From The Coalition Column column of the March 2004 Perspectives
News Briefs, March 2004
Bruce Craig, March 2004
Smithsonian Secretary Gets Probation
As regular readers of this column may recall, Lawrence Small, the embattled secretary of the Smithsonian Institution, got himself into trouble with federal authorities in November 2000 when it was discovered that he had illegally purchased art objects that included feathers from several protected species. After years of investigation, federal officials determined that Small's personal collection that he had purchased in 1998 did indeed include Amazonian tribal art objects made with the feathers of protected species.
Rather than sentence Small to a jail term of six months and a $15,000 fine (the maximum sentence for a Class B misdemeanor violation of the federal Migratory Bird Treaty Act), on January 23, 2004, a federal judge in Raleigh, North Carolina, sentenced the secretary to two years' probation and 100 hours of community service for his role in the illegal purchase. As part of the plea bargain, Small was ordered to submit letters of apology and explanation in five of the nation's most prestigious newspapers and publications, including National Geographic magazine. The plea agreement did not include a requirement that the apology appear in Smithsonian magazine—the publication that reaches the largest number of Smithsonian supporters and donors—or that the apology be posted on the Smithsonian web site. Though he accepted the plea, Chief Judge Terrence W. Boyle reportedly was "uneasy" with several points in the agreement. According to government prosecutors, Small was "not an individual that did not have resources . . . at his disposal" and that he could have ensured that he was not violating the law. In addition to the nearly 200 violations associated with the one large collection that Small purchased in 1998 from an anthropologist, government prosecutors noted that Small had separately and personally imported 13 items illegally, suggesting that the secretary had, on his own, illegally imported items prior to the largest acquisition in 1988. In his decision, the judge found that Small was not an uninformed buyer, and that at the time of purchase he had a legal obligation to make sure that the purchase was proper. Though Small stated that he had consulted with a lawyer about the acquisition of the collection, there apparently "was no discussion with the lawyer about the legality." Small has consistently maintained that he had no knowledge that the collection he purchased contained protected species.
The Board of Regents, the body that hired Small and also has the authority to fire him, staunchly stood behind the secretary. In a statement issued by the executive committee of the board of regents, the board does not expect the case to affect Small's status as head of the Smithsonian. Since the secretary "cooperated fully with the investigation," since he "voluntarily surrendered his entire feather-work collection to the government," and because his actions do not involve "criminal intent . . . this matter has not impaired, is not now impairing, and will not hereafter impair the secretary's ability to continue serving the Smithsonian Institution in the excellent manner he which he has performed over the past four years."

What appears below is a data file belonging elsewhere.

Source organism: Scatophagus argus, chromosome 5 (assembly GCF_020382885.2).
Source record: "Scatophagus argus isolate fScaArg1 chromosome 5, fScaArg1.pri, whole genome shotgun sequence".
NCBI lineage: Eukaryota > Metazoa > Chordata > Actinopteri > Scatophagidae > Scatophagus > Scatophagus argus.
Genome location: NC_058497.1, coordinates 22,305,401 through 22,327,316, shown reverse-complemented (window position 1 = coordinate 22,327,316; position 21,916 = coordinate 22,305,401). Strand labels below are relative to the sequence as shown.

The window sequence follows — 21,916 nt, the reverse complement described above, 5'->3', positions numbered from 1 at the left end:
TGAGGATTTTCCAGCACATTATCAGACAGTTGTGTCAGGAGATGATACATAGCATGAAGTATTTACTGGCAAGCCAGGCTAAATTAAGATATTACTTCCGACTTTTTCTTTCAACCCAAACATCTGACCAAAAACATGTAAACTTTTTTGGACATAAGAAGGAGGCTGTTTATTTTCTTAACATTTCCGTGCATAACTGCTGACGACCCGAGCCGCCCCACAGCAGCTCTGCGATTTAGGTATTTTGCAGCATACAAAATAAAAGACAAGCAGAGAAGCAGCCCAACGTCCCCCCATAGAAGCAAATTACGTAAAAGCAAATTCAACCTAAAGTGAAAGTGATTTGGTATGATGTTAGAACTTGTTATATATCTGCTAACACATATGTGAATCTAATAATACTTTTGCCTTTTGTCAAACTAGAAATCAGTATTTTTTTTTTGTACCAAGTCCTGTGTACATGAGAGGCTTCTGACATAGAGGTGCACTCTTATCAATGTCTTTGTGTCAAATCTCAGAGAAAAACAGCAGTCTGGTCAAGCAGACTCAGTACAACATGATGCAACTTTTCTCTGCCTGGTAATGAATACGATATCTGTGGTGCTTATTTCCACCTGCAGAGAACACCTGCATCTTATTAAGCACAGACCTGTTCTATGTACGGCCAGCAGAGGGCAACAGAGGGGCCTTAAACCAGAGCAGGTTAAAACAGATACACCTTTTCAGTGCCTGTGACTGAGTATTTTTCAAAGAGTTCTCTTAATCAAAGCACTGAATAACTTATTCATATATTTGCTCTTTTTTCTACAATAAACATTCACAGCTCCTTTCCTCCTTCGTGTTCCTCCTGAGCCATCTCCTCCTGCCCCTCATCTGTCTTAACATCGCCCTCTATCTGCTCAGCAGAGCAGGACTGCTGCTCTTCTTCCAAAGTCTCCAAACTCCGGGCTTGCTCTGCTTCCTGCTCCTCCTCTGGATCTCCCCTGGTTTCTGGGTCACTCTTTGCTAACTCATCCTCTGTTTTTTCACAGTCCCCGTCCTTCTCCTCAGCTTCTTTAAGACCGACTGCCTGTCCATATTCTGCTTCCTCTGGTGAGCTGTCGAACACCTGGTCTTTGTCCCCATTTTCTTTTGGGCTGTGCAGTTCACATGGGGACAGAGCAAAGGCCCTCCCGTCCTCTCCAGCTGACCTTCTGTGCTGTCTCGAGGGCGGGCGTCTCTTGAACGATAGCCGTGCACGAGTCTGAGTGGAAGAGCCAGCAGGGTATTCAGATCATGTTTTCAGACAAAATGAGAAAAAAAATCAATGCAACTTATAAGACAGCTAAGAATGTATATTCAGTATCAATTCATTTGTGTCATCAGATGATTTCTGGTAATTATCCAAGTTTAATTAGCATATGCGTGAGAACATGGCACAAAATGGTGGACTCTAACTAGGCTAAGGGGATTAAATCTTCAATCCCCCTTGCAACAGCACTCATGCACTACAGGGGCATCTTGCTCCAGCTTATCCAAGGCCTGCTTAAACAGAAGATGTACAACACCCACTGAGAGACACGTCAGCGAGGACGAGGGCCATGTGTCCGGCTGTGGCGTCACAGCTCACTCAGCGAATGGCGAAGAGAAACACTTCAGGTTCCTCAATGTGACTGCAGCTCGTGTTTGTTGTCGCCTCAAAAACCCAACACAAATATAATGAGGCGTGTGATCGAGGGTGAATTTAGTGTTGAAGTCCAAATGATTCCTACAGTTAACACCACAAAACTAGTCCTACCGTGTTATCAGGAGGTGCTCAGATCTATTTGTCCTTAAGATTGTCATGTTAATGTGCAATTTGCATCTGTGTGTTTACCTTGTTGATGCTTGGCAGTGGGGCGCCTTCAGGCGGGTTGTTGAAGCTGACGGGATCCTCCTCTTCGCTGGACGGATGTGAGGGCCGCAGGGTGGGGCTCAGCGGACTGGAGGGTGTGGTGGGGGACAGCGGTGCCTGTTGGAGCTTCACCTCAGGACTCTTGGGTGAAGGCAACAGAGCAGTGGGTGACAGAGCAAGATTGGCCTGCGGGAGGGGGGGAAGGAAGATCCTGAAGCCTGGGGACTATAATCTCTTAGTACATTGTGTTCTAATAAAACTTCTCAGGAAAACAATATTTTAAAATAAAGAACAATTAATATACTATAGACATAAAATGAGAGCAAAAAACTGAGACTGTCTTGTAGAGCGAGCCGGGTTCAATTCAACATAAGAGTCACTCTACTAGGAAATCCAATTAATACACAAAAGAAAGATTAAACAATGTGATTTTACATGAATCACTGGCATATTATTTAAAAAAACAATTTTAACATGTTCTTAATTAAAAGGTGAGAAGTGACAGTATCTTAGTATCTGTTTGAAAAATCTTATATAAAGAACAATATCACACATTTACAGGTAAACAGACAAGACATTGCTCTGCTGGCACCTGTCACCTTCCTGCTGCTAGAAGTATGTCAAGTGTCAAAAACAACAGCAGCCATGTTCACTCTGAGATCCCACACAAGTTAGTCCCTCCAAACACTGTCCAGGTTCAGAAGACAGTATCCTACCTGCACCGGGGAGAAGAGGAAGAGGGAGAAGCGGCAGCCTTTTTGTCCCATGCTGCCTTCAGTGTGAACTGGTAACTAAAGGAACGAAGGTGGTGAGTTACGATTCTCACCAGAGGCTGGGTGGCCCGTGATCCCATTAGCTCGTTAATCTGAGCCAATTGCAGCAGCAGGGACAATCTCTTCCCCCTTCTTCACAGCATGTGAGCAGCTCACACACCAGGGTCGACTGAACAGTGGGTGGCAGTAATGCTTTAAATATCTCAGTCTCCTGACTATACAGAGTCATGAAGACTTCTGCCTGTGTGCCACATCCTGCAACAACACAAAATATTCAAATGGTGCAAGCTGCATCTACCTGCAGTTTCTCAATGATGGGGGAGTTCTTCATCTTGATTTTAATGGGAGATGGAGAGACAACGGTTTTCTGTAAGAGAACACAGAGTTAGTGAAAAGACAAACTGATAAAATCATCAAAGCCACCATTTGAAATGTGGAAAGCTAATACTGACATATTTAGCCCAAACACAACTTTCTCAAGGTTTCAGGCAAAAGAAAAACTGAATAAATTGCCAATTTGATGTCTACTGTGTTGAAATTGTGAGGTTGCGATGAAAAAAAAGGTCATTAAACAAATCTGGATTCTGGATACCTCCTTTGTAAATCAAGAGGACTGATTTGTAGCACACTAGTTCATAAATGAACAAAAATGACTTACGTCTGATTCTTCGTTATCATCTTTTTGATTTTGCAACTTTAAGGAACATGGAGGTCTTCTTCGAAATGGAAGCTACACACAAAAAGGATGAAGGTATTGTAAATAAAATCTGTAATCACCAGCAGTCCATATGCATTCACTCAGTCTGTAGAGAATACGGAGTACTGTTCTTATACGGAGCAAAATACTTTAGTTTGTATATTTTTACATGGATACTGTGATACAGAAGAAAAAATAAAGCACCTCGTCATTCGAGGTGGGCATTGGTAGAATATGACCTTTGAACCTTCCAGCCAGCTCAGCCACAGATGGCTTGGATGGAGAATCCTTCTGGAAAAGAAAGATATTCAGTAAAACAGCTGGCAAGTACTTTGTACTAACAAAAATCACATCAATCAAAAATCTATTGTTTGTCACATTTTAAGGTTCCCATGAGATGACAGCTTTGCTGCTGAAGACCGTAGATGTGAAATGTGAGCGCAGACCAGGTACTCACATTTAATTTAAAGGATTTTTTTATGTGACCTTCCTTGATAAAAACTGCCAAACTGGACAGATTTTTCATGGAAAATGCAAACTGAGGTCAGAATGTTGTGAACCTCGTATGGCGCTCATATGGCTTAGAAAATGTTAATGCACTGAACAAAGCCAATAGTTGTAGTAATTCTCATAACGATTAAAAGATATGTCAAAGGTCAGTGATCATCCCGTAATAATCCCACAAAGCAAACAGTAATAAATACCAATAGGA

Smithsonian History Museum Exhibition to Focus on Military History
On January 22, 2004, officials of the Smithsonian National Museum of American History (NMAH) announced plans to open a $19 million permanent exhibit called "The Price of Freedom" by Veterans Day 2004 (November 11). The 18,200-square-foot exhibit will explore the topic of the nation's military history, beginning with the French and Indian War in the 1750s and culminating with the conflict in Afghanistan and the Iraq war. The exhibition will use some 700 military-related artifacts (including a military jeep and a helicopter) that will help tell the story of how Americans fought to establish the nation's independence, determined the nation's borders, shaped its values, and defined its role in world affairs. Interactive stations, video presentations, and first-person accounts will be integrated into the interpretive narrative that, according to museum officials, will go beyond a mere survey of battles but instead will "examine wars as both social and military events." To that end, the exhibition will analyze the relationship between wars and American political leadership, social values, technological innovation, and personal sacrifice. According to NMAH director Brent Glass, the exhibition's goal is to "give visitors a comprehensive and memorable overview of America's military experience and the central role it has played in our national life." The exhibit will serve as the anchor for a newly renovated Military History Hall and is the first phase of a three-pronged renovation of the museum. The exhibit will be funded largely from an $80 million gift to the museum by businessman Kenneth Behring.